One recent afternoon, a handful of looms in the factory were churning out carpets, and the building pulsed with a noisy, arrhythmic heartbeat. The largest loom is a vast and elaborate contraption that sprawls across two cavernous rooms and is operated with computers and cameras. Hundreds of bobbins attached to wooden beams fed thread through tubes and into a mechanical weaver. With each eardrum-vibrating second, another fraction of the carpet came to life.
“This one is 72 tufts per square inch,” a production manager, Barry Searle, shouted over the din. “It’s like high-definition telly. You get a better picture.”
In a few more hours, a finished carpet festooned with red dragons and blue trim would emerge, containing 2.9 million individual tufts of yarn.
Subtract the modern technology and the process is nearly identical to the one used more than 250 years ago, when the company was founded by Thomas Whitty.
Whitty’s rise to carpet greatness is celebrated in the Axminster Heritage Center, housed on the site of his original factory. Through a number of exhibition galleries and artifacts, the town’s history is chronicled from its Stone Age beginnings, with a heavy emphasis on carpet making and Whitty’s life.
In 1754, he was a local cloth maker with more ambition than status. That year, he traveled to London to visit a friend and ironmonger who had recently imported a batch of seamless and very pricey Turkish carpets. Whitty spotted a business opportunity. He would produce similar carpets at a fraction of the cost.
Step one: Learn how to make carpets.
Through an ad in a newspaper, he discovered a high-end carpet factory in London run by a French refugee, Peter Parisot. Back he went to the nation’s capital, this time hoping for a sneaky, up-close look at Parisot’s looms and methods. Whitty befriended the father of an apprentice in the factory and, over a pot of coffee, persuaded him to arrange a tour of the premises, under the pretense that Whitty was a relative.
It was an early and effective example of corporate espionage. Once he had opened his own factory, his approach to underselling his rivals was both simple and, by today’s standards, criminal. Many of his employees were children, some paupers, hired at one-sixth the cost of men.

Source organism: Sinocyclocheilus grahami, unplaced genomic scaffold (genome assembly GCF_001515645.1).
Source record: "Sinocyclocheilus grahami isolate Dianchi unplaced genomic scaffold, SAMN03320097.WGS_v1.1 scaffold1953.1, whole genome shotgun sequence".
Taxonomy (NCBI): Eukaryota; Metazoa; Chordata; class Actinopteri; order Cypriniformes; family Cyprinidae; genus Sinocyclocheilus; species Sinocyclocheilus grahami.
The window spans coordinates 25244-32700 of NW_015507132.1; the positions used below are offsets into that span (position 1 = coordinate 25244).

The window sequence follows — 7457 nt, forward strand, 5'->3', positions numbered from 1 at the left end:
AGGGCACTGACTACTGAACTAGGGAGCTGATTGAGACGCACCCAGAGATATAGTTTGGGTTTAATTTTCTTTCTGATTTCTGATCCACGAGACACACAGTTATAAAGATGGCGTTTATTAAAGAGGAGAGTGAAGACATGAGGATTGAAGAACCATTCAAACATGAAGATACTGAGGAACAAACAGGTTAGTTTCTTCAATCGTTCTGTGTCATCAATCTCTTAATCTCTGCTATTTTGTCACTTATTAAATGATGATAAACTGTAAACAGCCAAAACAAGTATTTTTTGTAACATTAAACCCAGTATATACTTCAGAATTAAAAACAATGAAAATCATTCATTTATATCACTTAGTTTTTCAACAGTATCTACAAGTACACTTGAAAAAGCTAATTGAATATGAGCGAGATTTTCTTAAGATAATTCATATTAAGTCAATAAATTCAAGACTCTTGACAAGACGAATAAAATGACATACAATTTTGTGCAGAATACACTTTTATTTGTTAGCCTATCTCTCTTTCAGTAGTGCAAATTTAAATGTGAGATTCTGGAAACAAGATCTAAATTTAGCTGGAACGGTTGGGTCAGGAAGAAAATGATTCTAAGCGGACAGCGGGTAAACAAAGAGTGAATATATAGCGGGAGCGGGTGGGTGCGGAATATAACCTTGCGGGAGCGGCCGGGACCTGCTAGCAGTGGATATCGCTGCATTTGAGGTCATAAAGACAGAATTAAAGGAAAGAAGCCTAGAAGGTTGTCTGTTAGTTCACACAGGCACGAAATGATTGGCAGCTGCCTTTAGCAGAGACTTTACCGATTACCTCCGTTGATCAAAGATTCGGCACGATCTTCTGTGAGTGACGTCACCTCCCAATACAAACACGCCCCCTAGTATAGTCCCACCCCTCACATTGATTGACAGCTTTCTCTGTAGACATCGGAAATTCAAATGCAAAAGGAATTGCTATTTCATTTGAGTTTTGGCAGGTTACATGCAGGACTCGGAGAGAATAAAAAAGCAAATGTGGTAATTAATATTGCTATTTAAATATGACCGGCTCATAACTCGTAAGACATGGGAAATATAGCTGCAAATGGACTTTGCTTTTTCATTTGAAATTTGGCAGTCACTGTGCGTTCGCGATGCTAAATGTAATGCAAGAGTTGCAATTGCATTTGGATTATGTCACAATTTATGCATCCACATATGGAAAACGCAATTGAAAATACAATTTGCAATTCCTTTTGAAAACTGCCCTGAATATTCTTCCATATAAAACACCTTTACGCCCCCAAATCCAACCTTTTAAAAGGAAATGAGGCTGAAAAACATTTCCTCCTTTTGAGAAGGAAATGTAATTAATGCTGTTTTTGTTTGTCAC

Within a few decades, Whitty’s carpets were renowned, initially for their value and later, after his competitors went out of business, for their beauty. King George III visited the factory, as did the future American president John Adams. Adams’s wife, Abigail, seemed smitten by Whitty’s productions. “The carpets are equally durable with the Turky,” she wrote, “but surpass them in colours and figure.”
International acclaim followed. When the first United States Senate met in 1790, in Philadelphia, a specially commissioned Axminster, with the new country’s Great Seal, covered the floor.
The company went bankrupt in 1835. For a century, the brand lay dormant until a businessman, Harry Dutfield, revived it. Soon enough, “Axminsters from Axminster” were sold to places like the Royal Albert Hall, which commissioned 43,000 square feet of carpet for rooms, corridors and landings.
Naturally, the owners of Axminster Carpets would love for Britons to think of the monarchy’s imprimatur whenever they hear the company’s name. A royal warrant isn’t easily acquired. A company must sell products or services to the Windsors in order to qualify, but that isn’t enough. A thumbs-up is needed from Queen Elizabeth; her husband, Prince Philip; or her son, Prince Charles — who are somewhat momentously dubbed “the Grantors” on the royal website.
The work with JD Wetherspoon began in 2008. While the contract was relatively brief, it has come with one enduring upside.
“If you Google ‘JD Wetherspoon’ and ‘carpet,’ what immediately comes up is Axminster Carpets,” said Mr. Young, the managing director. Up to 10 times a year, a fan of JD Wetherspoon carpets calls to order something similar.
“We never signed an exclusive design agreement with the company,” he said. “So, we could make it again.”
Left Coast Kratom is here to help you experience the freshest highest quality kratom powders and extracts at competitive prices.